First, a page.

In a nutshell, they simply had any computer that contacted the web site send back the computer's real IP address and its MAC address. The actual security of the Tor wasn't affected. Just that compromising information was sent through the Tor network. Just as any other data would be sent through the Tor network.

    Now I suspect the MAC address was sent so that they could identify the actual computer when they seized it via a warrant. That way the suspect couldn't claim that it wasn't their computer since the IP address was on the other side of a NAT and there were multiple computers using NAT. And the IP address was simply to make identifying the physical location easier.

    Which raises an interesting question....
    What if someone alters their MAC address and then enters the Tor network via a public wifi hotspot?
    The connection is encrypted so the fact that the hotspot is publicly accessible shouldn't be a problem.
    And when the computer is turned off, the MAC spoofing goes away so even if the computer is seized, they don't have a matching MAC address to prove it's the computer they hacked. And of course, since access was via an open hot spot, there's plenty of computers that could have been connected. Proving which one would be rather ... difficult ... without that MAC address.

    • by BitterOak (537666)

      In a nutshell, they simply had any computer that contacted the web site send back the computer's real IP address and its MAC address. The actual security of the Tor wasn't affected.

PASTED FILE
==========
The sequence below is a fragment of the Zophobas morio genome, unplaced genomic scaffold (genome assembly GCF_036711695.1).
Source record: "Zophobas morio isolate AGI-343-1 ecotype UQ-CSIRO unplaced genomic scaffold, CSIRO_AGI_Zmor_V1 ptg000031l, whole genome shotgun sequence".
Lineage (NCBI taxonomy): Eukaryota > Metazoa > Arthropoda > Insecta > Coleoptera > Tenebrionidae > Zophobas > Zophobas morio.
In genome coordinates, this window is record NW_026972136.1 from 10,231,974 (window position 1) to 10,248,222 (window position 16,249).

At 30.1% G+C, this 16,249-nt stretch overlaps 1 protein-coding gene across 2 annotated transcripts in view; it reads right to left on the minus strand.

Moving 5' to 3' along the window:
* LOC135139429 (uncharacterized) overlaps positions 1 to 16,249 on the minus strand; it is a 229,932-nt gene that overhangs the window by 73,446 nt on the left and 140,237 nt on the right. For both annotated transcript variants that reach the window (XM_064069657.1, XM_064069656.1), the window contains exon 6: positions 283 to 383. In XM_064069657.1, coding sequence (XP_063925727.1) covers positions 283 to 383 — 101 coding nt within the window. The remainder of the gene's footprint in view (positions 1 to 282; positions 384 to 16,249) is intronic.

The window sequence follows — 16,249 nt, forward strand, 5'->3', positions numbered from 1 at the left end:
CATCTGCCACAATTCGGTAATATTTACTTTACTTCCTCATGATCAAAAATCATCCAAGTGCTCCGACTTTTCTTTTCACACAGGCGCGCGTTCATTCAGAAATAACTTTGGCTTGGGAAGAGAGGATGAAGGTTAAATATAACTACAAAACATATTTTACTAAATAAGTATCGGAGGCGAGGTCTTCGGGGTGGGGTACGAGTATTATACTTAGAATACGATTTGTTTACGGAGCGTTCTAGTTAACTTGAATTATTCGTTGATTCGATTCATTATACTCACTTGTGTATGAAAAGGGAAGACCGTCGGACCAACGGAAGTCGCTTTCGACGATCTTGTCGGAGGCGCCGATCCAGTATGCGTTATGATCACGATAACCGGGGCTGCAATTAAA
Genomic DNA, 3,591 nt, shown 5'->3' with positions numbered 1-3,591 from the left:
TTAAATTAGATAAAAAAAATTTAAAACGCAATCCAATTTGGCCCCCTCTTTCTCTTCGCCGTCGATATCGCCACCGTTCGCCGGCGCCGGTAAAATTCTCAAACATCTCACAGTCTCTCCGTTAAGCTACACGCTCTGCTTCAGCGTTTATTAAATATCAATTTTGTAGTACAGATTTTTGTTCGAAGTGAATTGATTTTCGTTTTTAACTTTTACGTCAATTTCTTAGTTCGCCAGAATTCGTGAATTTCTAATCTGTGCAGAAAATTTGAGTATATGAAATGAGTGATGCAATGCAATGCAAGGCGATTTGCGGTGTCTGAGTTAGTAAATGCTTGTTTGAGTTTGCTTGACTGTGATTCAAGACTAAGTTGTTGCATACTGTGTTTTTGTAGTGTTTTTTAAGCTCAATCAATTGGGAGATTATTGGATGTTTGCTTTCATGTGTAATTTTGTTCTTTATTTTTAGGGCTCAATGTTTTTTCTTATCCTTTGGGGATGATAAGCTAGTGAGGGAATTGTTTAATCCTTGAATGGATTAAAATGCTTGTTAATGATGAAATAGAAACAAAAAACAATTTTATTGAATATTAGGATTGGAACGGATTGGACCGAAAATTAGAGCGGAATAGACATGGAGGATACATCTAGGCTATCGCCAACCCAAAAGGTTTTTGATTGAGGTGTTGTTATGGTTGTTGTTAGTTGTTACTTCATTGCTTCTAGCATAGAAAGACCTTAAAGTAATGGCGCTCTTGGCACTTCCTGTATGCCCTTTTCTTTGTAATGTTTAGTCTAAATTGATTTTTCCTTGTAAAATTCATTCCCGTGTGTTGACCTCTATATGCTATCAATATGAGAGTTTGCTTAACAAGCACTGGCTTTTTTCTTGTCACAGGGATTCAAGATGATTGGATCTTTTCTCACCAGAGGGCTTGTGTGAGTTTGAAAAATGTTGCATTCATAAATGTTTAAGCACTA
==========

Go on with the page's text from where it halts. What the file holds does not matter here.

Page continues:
Ummm, the whole purpose of Tor is to make it impossible for the web host to determine your real IP address, so if it is so easy to get the browser to send that information back to the server then they've COMPLETELY disabled the security of the Tor network, so I really don't understand your statement that the "security of Tor wasn't affected."

      • TOR just anonymises transport. What goes over that transport is not part of the TOR system, it's just blind bytes being carried by it. So the attack, targetting the browser at the endpoint, didn't actually involve TOR - it just circumvented the need to break TOR by attacking another component instead.

      • by gweihir (88907)

        When the Tor Browser Bundle runs on your system, it does not take over your system. It just establishes a canal over the Tor network, ordinary network access is still possible. So, what was affected is endpoint security, but not Tor security. The people not understanding Tor, that may sound the same, bit it is an important distinction. Security is not something you get if you do not understand the mechanisms used.

      • by sjames (1099)

        Because it's not Tor that failed, it was the browser that got exploited allowing an injected Windows program to bypass the Tor proxy.